The Big Parade

  • 1985
  • Movie
  • NR
  • Drama

Chinese director Chen Kaige's long-awaited second feature, following the critically acclaimed YELLOW EARTH, was a somewhat uneven effort, hampered by a cliched narrative that fails to live up to the brilliance of the imagery. Set in modern-day China, the film follows a single airborne unit as it undergoes a grueling training session in preparation for the...read more

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Chinese director Chen Kaige's long-awaited second feature, following the critically acclaimed YELLOW EARTH, was a somewhat uneven effort, hampered by a cliched narrative that fails to live up to the brilliance of the imagery.

Set in modern-day China, the film follows a single airborne unit as it undergoes a grueling training session in preparation for the prestigious parade in Beijing celebrating the 35th anniversary of the revolution. Led by a tough drill sergeant who is a veteran of a China-Vietnam conflict, the

undisciplined young men are slowly whipped into shape until they becomes a flawless unit capable of marching in perfect order.

In THE BIG PARADE director Kaige strives for something more than what some critics have called the "Chinese FULL METAL JACKET." The film illustrates the conflict between the group and the individual in today's China. This somewhat subversive theme may have been the reason Chinese officials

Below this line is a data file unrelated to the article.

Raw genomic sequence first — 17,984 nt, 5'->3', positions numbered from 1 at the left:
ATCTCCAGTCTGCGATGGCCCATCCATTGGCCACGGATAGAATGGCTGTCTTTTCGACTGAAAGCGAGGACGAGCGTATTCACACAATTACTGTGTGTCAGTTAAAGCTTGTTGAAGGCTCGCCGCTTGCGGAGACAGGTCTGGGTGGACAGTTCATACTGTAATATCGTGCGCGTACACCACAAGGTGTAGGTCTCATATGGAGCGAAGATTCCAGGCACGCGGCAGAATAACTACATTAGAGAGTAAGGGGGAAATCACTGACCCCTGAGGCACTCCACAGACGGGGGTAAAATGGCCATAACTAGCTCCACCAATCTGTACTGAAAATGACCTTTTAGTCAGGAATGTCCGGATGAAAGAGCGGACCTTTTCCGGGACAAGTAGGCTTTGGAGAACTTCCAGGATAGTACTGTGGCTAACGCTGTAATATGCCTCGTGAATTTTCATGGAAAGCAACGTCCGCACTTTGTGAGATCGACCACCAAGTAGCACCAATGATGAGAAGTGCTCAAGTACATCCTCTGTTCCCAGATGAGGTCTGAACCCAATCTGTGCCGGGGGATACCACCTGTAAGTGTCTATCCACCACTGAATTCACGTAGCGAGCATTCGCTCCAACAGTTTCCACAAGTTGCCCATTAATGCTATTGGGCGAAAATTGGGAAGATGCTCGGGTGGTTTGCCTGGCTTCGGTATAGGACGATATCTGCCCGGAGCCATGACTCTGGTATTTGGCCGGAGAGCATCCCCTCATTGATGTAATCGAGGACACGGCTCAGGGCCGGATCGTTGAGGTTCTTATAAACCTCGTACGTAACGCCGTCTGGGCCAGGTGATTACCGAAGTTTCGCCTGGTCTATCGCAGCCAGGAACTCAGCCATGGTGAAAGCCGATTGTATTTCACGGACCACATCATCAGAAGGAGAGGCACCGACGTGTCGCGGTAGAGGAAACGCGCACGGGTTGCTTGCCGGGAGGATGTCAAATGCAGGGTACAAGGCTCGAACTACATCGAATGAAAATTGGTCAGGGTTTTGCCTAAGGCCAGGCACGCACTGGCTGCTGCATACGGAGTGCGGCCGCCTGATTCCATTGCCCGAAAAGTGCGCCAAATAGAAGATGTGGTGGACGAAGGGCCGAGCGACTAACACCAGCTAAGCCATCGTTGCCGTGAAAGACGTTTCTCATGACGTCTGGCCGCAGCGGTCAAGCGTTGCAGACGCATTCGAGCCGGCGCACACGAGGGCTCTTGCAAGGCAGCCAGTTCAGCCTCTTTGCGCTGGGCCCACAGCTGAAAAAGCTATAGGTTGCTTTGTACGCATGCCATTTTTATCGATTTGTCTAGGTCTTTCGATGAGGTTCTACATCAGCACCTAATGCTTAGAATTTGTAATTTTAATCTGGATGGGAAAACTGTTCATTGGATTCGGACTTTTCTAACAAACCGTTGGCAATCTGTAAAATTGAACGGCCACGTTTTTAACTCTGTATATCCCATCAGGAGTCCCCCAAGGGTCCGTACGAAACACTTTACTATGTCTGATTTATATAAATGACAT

prevented the film's release for two years (it was filmed in 1985). Unfortunately, to Western eyes used to countless war films, the exploration of this theme may be a bit too banal. Although the characters and situations are standard basic training fare, Kaige filled his film with frequently

breathtaking visuals.

From the opening helicopter shot which shows miles and miles of troops training on the tarmac to the final slow-motion shots of various units, Kaige continually comes up with beautiful and fascinating images of men in motion. Most remarkable, however, is the sequence where the men are not in

motion--the arduous drill where the soldiers must stand still in the blazing sun. The wide-screen shimmers with the brutal heat, and the sweat pours from beneath the soldiers' helmets, presenting a brilliant, unforgettable image of individual human endurance and mass stupidity.

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  • Released: 1985
  • Rating: NR
  • Review: Chinese director Chen Kaige's long-awaited second feature, following the critically acclaimed YELLOW EARTH, was a somewhat uneven effort, hampered by a cliched narrative that fails to live up to the brilliance of the imagery. Set in modern-day China, the… (more)
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